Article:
Hopefully, you know that just because you did a series on why you needed a new youth building or because you stood up at a business meeting to declare the church’s financial crisis doesn’t mean your people are on board.
Whether it’s a building campaign or a staff transition, keep reminding your people of what the point of your church is: your mission. What are you trying to accomplish? What are your goals? What does God want from you in the context you are in?
Focus on how God is moving your church forward, rather than focus on how you’re going to function without pastor so and so. If God wanted them to stay, they would still be there. Is He sovereign or is He not?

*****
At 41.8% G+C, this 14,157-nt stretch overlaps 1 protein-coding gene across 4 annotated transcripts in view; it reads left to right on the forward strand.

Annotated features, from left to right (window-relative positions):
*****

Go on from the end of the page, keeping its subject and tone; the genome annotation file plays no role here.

Communicate Change in a Timely Manner
Translation: early. Communicate that change is coming well before it comes depending on how big of a change we’re talking about. If you’re swapping out an intern or the stage set is going to be updated, get the right people on board and go.
But if you’re moving the youth pastor to a worship position or spending $500k to revamp the children’s wing, you need to have people on board.
In leadership, there are always tiers (and I guess “tears” too, but that’s another blog). We may have these tiers written down on paper somewhere or they might be simply perceived, but they are there.
Whatever your leadership tiers look like, I think it always wise to start with the top and onboard leadership tier by tier down. Especially on big projects and changes. Start with Elders and staff, then go to deacons, then lay leadership before announcing big changes to the congregation.